James Comey's "one honest man in Washington" role may be a bit schmaltzy at times, but I confess to being slightly charmed by it. As is the New York Times, it seems, running Matt Flegenheimer's rosy profile ("James Come Would Like to Help" online) on the front page a week ago, below the fold, under "'I Feel Stuck': Citizen Comey Frets Over Vote." That's the 2020 vote, the one in which he hopes the United States of America will stand up for decency, and for which he's "working to drive Donald Trump from power."

Excerpted from Ryan Christopher Jones' image for the NYT

There in his bookcase, just below the biographies of presidents behind the place card from his infamous one-on-one dinner with POUTS, Bryan Stevenson's book Just Mercy. ICYMI, its subtitle is A Story of Justice and Redemption. "The message of the book, hammered home by dramatic examples of one man's refusal to sit quietly and countenance horror, is that evil can be overcome, a difference can be made," one reviewer wrote.

It seems slightly too perfect, just like the G-man who's embarrassed to be introduced as “the first F.B.I. director since J. Edgar Hoover to be a household name.” (He "affect[ed] a grimace," Flegenheimer wrote, from deep inside his subject's head.)

At any rate, he's a damn sight more sympathetic figure than Rod Rosenstein, for whom I have not seen any warm encomia. Neocon opinon writer Jennifer Rubin sent Rosenstein off as a diminished man and shamed lawyer. "He's no Mueller," she finished, a little while before we found out that Mueller was no Mueller either, and "The President" was on the phone to Ukraine the very next day, trying to track down Hillary Clinton's email server. No, seriously, he was. "They say Ukraine has it," the formerly SECRET/ORCON/NOFORN memo quotes our president saying to their president, one comedian asking another for "a favor."

The story on Comey doesn't say anything about his opinion on impeachment at this point. Previously, he worried that we Americans "would be left off the hook" if Congress, you know, did its job. Voters need to do their job. "We need an inflection point," Comey said in late September. "An impeachment would deprive us of that, and we need to show what we stand for." Then he said you know what, maybe "members of the House and Senate can't uphold their own oaths to support and defend the Constitution without acting."

18.Oct.2019 Permanent URL to this day's entry

What if the news really is fake? Permalink to this item

This Monday's Frank Church Institute conference at BSU ("DEMOCRACY in an AGE of ANXIETY: Russian Intrusion, Chinese Confrontation, Populist Disruption") including an array of presentations, panels, and a keynote address from former US Ambassador to Russia Michael McFaul (“From Cold War to Hot Peace: An American Ambassador in Putin’s Russia”). Jeanette and I went to the panel moderated by Dr. Greg Raymond, "Threats from Russia, Challenges from Populism," with Rob Berschinski, Senior VP for Policy at Human Rights First, and James Kirchick, Visiting Fellow, Foreign Policy at the Brookings Institution, and one of the afternoon breakout sessions. We split up for the evening, me to McFaul's keynote, her to an Indigenous People's Day celebration.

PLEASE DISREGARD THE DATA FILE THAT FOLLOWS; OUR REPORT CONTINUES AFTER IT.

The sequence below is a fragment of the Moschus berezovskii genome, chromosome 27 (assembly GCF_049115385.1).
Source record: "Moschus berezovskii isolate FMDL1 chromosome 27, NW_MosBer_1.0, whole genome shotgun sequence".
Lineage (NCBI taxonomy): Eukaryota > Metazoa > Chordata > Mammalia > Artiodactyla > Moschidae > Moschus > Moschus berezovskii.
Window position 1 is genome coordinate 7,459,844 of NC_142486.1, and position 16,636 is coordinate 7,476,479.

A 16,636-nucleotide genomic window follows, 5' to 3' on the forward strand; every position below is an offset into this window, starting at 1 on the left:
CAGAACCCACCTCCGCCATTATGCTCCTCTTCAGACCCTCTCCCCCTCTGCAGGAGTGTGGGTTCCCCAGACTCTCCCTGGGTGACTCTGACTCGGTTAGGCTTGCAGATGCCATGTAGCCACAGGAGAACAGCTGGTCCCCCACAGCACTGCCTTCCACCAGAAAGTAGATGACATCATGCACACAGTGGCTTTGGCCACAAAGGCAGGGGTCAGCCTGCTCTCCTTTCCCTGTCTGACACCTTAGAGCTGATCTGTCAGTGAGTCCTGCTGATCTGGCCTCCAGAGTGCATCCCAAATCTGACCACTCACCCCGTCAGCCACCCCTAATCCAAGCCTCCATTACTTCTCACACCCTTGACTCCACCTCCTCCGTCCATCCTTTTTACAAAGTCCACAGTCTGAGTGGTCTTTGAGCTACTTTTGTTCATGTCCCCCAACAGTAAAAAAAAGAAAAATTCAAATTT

The afternoon breakouts "Reporting in the Era of Fake News," "Whose Data Is It Anyway?" and "Can Democracy Exist in a Post-Privacy World?" Given the time and opportunity, I would have liked to have attended all three, but life imposed a choice. We went to the one on Fake News, with Betsy Russell, Boise Bureau Chief of the Idaho Press, and the fellow from the morning's Russia panel, James Kirchick.

I fancy myself a savvy consumer of information, and if you're reading my blog, I imagine you are one, too. We could both be wrong, of course. ...

My account of the breakout session ran long, so I've posted the whole thing on my home page as "the current essay," pushing the prevous one, a year and ten days go today, down the stack. (What a year it's been! Last one was What goes around comes around, my reflections after Brett Kavanaugh was confirmed as Associate Justice of the Supreme Court.)

What next in Syria? Permalink to this item

The chaos of civil war has never had an obvious way forward. The Bush II administration showed us the limits of regime change. The majority of people in the U.S. tired of our latest two decades of fighting in the middle east a long time ago. The new Trump Doctrine of "cut and run" will be sold to his ardent supporters while horrifying the majority here, and around the world. NYT interactive: Four big questions about Syria's future. But first, a satellite image of the land of sand, courtesy of Google Maps:

Google Maps sat

1. Who will control northeast Syria?
"At least 160,000 people have fled the Turkish assault." "[S]ome experts and observers on the ground believe Turkey and Russia have a deal to carve up the map."